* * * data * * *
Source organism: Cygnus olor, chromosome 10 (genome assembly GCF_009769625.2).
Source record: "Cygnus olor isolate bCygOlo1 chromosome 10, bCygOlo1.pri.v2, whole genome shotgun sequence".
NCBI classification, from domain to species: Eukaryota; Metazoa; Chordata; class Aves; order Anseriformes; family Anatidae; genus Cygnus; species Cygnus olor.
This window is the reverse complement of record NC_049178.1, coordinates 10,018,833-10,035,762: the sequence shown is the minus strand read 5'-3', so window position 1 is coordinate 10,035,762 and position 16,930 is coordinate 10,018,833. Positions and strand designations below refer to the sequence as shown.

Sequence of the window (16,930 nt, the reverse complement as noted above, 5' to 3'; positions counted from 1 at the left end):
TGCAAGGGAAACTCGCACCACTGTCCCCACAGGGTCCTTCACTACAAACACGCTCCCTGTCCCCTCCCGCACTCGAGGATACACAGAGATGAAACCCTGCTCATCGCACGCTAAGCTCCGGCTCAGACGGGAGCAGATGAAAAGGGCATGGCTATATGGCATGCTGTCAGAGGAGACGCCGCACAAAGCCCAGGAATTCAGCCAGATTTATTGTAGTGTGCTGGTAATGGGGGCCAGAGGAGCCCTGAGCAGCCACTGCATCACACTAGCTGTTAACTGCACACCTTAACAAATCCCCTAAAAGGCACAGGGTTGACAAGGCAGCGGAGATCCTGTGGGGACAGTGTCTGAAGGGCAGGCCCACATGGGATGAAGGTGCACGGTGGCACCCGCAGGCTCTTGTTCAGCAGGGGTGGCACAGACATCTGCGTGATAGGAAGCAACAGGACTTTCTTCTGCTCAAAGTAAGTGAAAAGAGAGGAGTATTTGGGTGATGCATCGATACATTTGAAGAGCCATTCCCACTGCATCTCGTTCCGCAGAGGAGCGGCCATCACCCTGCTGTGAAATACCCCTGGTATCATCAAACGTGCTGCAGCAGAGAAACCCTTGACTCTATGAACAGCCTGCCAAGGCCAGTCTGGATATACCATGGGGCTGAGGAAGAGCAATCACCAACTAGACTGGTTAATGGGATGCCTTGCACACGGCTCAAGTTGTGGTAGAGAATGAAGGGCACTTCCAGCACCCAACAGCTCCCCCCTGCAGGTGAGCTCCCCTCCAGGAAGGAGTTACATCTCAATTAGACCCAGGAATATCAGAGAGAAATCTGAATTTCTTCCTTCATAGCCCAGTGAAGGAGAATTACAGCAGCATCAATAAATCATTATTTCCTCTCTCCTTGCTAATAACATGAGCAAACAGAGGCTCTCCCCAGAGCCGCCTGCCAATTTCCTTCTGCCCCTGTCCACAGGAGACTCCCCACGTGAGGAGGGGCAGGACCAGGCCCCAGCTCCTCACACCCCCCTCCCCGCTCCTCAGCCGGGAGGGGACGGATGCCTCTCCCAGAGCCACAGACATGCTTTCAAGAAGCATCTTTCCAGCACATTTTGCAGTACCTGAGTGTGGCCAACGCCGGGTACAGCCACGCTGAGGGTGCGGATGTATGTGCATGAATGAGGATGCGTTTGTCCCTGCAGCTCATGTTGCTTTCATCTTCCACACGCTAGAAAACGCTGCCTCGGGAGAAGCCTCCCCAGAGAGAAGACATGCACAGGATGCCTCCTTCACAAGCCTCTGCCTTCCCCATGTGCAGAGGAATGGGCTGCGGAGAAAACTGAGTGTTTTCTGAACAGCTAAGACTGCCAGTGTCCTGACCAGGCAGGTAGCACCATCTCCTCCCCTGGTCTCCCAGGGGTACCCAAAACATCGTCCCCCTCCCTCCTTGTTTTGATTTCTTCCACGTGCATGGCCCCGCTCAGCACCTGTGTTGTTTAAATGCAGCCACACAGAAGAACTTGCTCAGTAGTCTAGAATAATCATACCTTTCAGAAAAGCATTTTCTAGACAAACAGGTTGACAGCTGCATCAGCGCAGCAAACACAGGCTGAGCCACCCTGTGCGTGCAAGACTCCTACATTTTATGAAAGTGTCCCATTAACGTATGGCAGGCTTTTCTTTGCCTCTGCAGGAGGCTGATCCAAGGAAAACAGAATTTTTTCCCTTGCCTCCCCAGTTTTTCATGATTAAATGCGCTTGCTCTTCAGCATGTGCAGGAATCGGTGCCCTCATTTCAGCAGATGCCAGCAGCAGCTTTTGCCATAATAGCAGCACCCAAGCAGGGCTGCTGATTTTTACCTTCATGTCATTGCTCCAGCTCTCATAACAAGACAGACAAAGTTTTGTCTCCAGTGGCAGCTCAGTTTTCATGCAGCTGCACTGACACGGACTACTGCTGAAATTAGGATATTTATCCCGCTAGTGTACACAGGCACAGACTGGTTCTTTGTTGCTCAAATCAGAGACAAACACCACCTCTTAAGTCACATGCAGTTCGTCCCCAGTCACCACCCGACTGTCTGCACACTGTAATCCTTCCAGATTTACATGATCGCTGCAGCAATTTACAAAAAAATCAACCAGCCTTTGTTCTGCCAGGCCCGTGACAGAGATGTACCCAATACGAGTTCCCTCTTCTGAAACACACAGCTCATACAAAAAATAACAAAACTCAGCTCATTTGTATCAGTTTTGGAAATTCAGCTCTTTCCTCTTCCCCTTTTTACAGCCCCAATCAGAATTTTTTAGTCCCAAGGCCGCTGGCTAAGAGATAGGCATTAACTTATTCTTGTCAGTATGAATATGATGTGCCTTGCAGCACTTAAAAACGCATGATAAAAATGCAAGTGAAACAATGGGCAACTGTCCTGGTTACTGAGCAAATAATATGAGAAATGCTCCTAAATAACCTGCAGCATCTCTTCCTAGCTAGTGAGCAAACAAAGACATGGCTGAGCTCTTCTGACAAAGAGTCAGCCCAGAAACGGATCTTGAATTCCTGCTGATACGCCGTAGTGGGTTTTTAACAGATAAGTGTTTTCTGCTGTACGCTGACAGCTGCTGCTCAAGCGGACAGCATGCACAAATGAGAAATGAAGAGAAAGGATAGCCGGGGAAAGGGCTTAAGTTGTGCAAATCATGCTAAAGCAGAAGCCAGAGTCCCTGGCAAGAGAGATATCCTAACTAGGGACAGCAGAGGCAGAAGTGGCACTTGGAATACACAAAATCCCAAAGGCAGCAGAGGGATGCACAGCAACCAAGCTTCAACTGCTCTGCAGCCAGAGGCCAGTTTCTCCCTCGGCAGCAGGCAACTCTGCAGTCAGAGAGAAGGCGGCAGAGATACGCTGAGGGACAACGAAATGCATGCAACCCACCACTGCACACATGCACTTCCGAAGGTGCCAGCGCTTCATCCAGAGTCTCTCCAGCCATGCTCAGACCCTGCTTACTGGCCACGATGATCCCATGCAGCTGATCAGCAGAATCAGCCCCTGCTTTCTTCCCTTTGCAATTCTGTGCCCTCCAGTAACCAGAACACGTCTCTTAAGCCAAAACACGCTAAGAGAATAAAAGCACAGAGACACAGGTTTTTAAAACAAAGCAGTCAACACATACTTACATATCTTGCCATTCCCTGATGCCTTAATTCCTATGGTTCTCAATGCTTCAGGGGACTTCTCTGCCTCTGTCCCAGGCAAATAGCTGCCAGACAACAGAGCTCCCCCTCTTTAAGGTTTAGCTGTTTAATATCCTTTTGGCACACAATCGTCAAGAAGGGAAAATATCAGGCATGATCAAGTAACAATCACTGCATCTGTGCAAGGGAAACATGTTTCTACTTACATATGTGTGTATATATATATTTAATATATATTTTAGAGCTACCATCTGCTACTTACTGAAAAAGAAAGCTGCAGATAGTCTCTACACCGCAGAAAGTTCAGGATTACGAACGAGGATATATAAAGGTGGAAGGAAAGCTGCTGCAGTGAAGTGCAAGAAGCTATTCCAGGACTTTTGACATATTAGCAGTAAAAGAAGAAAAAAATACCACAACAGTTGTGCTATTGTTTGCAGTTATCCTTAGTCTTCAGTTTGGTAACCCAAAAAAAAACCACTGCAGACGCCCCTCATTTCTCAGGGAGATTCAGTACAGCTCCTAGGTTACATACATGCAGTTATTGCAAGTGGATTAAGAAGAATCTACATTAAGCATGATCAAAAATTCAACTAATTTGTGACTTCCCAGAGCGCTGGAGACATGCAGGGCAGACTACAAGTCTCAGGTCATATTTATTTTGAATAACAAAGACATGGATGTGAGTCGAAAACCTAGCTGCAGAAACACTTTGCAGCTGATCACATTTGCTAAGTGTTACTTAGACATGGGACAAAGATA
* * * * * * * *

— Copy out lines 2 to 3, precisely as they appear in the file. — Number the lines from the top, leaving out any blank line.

Source record: "Cygnus olor isolate bCygOlo1 chromosome 10, bCygOlo1.pri.v2, whole genome shotgun sequence".
NCBI classification, from domain to species: Eukaryota; Metazoa; Chordata; class Aves; order Anseriformes; family Anatidae; genus Cygnus; species Cygnus olor.